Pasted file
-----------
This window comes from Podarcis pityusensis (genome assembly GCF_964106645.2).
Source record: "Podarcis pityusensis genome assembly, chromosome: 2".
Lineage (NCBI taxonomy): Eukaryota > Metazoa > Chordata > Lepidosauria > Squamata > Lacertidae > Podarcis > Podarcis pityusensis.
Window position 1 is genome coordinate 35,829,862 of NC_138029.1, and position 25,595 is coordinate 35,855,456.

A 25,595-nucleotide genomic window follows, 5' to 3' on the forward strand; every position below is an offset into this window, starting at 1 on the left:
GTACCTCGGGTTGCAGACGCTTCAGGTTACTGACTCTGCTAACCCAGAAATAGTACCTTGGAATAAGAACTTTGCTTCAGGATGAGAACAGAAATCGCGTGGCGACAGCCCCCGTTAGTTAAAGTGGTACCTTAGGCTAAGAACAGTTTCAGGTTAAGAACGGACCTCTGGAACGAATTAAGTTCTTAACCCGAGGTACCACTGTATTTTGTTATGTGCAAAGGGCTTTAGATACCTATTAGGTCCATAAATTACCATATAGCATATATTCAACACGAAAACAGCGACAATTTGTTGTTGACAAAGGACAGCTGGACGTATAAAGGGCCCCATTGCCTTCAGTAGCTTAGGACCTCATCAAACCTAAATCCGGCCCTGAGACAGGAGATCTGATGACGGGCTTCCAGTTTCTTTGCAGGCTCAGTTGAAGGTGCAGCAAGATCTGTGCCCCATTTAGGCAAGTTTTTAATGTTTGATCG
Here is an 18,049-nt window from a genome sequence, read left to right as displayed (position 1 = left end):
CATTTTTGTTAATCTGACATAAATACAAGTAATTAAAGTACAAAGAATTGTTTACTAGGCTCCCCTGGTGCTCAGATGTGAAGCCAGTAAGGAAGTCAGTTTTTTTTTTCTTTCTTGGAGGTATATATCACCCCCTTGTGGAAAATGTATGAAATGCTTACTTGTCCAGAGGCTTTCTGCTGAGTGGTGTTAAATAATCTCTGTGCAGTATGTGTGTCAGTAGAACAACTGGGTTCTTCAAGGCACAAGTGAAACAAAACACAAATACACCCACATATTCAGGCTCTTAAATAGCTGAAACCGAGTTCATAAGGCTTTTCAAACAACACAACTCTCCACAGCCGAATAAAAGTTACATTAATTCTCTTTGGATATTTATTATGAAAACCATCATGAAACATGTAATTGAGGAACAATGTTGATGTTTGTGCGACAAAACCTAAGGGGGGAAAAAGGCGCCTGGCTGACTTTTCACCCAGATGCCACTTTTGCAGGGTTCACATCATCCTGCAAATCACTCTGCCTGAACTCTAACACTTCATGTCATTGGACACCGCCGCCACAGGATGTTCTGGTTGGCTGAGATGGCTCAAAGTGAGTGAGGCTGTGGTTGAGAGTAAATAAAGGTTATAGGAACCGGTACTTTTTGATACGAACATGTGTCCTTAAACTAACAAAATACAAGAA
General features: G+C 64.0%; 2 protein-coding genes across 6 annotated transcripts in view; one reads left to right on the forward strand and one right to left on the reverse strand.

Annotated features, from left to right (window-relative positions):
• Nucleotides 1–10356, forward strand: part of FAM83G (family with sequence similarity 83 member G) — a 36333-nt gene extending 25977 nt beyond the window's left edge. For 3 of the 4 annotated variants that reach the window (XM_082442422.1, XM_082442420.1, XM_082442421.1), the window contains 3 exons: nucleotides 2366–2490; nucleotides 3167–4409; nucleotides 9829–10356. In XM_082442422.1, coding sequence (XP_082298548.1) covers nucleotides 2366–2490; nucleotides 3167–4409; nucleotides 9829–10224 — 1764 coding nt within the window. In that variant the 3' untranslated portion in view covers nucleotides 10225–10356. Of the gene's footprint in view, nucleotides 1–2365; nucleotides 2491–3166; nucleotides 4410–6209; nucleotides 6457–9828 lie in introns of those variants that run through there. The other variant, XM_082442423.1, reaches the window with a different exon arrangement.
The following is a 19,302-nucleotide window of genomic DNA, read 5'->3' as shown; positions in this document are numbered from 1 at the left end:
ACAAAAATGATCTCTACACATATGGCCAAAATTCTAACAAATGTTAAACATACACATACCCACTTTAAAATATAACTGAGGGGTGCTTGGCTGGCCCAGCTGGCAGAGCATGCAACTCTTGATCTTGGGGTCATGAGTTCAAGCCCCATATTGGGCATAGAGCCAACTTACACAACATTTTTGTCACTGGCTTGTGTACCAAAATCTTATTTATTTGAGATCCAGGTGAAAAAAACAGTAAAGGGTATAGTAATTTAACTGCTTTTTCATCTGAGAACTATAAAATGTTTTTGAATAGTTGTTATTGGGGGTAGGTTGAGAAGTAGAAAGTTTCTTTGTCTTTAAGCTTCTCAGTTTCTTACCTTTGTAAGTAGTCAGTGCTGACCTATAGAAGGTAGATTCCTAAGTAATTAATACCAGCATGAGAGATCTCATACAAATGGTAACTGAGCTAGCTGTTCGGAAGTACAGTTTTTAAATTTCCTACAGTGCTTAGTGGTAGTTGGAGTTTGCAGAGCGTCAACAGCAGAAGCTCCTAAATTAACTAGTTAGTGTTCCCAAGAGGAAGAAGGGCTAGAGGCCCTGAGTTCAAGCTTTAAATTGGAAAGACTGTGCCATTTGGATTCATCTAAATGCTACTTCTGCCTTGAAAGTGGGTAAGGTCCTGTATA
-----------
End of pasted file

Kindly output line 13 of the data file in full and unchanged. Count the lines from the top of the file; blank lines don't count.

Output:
ACAAAAATGATCTCTACACATATGGCCAAAATTCTAACAAATGTTAAACATACACATACCCACTTTAAAATATAACTGAGGGGTGCTTGGCTGGCCCAGCTGGCAGAGCATGCAACTCTTGATCTTGGGGTCATGAGTTCAAGCCCCATATTGGGCATAGAGCCAACTTACACAACATTTTTGTCACTGGCTTGTGTACCAAAATCTTATTTATTTGAGATCCAGGTGAAAAAAACAGTAAAGGGTATAGTAATTTAACTGCTTTTTCATCTGAGAACTATAAAATGTTTTTGAATAGTTGTTATTGGGGGTAGGTTGAGAAGTAGAAAGTTTCTTTGTCTTTAAGCTTCTCAGTTTCTTACCTTTGTAAGTAGTCAGTGCTGACCTATAGAAGGTAGATTCCTAAGTAATTAATACCAGCATGAGAGATCTCATACAAATGGTAACTGAGCTAGCTGTTCGGAAGTACAGTTTTTAAATTTCCTACAGTGCTTAGTGGTAGTTGGAGTTTGCAGAGCGTCAACAGCAGAAGCTCCTAAATTAACTAGTTAGTGTTCCCAAGAGGAAGAAGGGCTAGAGGCCCTGAGTTCAAGCTTTAAATTGGAAAGACTGTGCCATTTGGATTCATCTAAATGCTACTTCTGCCTTGAAAGTGGGTAAGGTCCTGTATA